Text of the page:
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New York Times' Thomas Friedman Looks Back On Foreign Policy After Sept. 11

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New York Times' Thomas Friedman Looks Back On Foreign Policy After Sept. 11

New York Times' Thomas Friedman Looks Back On Foreign Policy After Sept. 11

New York Times' Thomas Friedman Looks Back On Foreign Policy After Sept. 11

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  • <iframe src="https://www.npr.org/player/embed/493491935/493491936" width="100%" height="290" frameborder="0" scrolling="no" title="NPR embedded audio player">
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On Sept. 11, NPR's Rachel Martin looks back with New York Times foreign affairs columnist Thomas Friedman. Friedman believes that the years following were rife with squandered opportunities.

RACHEL MARTIN, HOST:

It has been 15 years since 9/11, the coordinated attacks on America that took the lives of almost 3,000 people. Thomas Friedman, columnist for The New York Times, has tracked the transformation of the country in the years since that day. He won his third Pulitzer Prize for his post-9/11 work and came in to talk with us about his memories of that day and what came next.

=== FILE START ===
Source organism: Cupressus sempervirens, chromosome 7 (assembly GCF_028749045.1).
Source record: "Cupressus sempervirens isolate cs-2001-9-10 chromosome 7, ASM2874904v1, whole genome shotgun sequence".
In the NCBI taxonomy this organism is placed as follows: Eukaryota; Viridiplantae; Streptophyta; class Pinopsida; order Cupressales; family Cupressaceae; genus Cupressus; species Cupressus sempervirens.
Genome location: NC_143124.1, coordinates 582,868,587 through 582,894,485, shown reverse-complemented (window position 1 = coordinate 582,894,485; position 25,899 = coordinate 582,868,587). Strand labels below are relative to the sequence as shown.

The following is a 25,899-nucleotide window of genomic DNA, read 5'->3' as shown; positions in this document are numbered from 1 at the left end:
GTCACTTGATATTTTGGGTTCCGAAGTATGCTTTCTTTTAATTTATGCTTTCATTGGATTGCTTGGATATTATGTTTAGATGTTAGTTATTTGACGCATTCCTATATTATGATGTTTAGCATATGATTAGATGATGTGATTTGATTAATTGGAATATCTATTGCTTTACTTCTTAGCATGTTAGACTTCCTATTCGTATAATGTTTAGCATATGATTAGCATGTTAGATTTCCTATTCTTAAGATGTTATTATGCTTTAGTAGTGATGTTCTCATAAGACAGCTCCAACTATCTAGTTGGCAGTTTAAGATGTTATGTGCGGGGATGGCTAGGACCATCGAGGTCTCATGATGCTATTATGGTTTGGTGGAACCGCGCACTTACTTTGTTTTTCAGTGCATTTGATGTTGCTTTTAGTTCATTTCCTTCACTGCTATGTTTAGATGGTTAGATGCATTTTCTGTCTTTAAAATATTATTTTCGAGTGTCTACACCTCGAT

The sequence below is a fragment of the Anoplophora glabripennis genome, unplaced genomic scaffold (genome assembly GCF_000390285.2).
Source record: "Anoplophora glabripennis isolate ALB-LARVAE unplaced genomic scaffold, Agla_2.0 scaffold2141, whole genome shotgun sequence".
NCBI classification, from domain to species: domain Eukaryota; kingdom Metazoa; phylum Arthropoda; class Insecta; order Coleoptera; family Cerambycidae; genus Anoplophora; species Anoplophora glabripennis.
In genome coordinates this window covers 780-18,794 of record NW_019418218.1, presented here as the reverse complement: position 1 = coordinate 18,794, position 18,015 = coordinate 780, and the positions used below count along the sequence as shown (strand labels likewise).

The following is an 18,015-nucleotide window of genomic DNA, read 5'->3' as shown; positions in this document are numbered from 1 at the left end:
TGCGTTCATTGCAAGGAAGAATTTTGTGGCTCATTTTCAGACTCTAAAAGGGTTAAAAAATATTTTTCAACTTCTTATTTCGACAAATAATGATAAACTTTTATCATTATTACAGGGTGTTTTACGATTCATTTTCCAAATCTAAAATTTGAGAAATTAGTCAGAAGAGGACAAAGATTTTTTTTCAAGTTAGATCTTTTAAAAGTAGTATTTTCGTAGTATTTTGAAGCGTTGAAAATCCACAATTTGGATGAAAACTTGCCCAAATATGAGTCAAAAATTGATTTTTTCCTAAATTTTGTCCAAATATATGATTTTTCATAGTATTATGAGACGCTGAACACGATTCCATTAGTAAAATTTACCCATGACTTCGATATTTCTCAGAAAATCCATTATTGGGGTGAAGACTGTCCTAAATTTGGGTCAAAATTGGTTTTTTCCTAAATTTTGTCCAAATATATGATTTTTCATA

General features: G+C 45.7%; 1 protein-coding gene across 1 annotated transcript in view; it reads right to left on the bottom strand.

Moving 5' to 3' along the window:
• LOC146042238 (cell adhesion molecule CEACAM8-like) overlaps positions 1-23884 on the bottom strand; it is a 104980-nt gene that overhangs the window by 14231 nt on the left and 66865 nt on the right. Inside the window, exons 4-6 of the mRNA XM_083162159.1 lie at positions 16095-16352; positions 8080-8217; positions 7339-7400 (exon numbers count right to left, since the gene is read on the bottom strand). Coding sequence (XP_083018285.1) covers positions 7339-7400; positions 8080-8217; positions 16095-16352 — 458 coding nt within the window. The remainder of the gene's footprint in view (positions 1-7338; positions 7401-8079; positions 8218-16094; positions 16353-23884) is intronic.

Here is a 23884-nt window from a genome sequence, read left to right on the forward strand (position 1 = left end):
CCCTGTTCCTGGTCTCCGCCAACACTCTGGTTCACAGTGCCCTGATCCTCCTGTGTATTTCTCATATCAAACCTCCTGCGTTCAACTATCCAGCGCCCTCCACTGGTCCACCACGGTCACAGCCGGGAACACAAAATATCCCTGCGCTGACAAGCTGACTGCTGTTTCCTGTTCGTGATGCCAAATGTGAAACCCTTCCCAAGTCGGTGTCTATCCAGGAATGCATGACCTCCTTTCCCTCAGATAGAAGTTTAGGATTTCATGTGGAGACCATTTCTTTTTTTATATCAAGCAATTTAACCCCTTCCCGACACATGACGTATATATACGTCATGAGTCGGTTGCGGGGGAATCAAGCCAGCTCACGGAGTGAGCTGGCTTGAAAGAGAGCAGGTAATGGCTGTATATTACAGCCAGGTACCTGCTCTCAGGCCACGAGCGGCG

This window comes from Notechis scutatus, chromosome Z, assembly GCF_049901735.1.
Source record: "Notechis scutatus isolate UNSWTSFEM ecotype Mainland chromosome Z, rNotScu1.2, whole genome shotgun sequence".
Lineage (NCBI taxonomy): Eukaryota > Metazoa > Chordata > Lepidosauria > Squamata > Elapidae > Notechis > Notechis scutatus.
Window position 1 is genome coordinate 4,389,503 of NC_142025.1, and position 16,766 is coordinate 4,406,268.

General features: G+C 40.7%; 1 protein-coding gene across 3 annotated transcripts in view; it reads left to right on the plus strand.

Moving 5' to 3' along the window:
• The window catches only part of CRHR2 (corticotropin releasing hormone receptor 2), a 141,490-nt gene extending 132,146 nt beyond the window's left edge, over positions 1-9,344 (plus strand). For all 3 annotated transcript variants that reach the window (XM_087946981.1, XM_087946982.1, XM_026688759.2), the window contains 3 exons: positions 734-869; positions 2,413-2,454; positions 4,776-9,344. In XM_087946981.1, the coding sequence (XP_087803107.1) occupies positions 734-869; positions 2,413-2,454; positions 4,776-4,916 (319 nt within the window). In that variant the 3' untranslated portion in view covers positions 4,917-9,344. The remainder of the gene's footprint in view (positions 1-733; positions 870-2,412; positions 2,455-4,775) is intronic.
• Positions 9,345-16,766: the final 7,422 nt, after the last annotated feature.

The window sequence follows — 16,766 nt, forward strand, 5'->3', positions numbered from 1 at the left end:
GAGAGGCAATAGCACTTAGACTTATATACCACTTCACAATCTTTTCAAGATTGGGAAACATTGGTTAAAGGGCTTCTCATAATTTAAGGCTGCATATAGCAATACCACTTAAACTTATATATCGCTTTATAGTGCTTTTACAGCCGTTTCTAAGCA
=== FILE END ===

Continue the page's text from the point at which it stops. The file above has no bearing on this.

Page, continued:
THOMAS FRIEDMAN: Ironically or not, I was actually in Tel Aviv. I had gone to Israel to report on the Intifada. And I was at Tel Aviv University, interviewing the president. And I had a regular driver who'd been with me there for many years.

And I came out of the meeting. And the driver said that a plane had hit the World Trade Center. And I thought immediately, well, there was just a terrible accident. And then I thought I'd better check. And I turned around and went back into the president's office. And we watched the towers coming down. And so I happened to know the chief of military intelligence at the time.

And I called him and said, I need to know everything you know about suicide bombing. Of course, the Israelis had had this experience in their conflict with the Palestinians. And they also wanted to talk to me about my experience in Beirut. So we actually decided to meet at the Ministry of Defense on the morning of 9/12.

And I tell you, Rachel, there was something that was said at that meeting that stayed with me to this day. And basically, what the Israeli said was, you know, our intelligence is really good in the West Bank. We can get Achmed (ph) before he blows up a pizza parlor. And we can get this guy before he blows up a disco.

But, you know, at the end of the day, they said, suicide bombing only stops if the village says no. And no amount of intelligence can make it stop unless the village says no.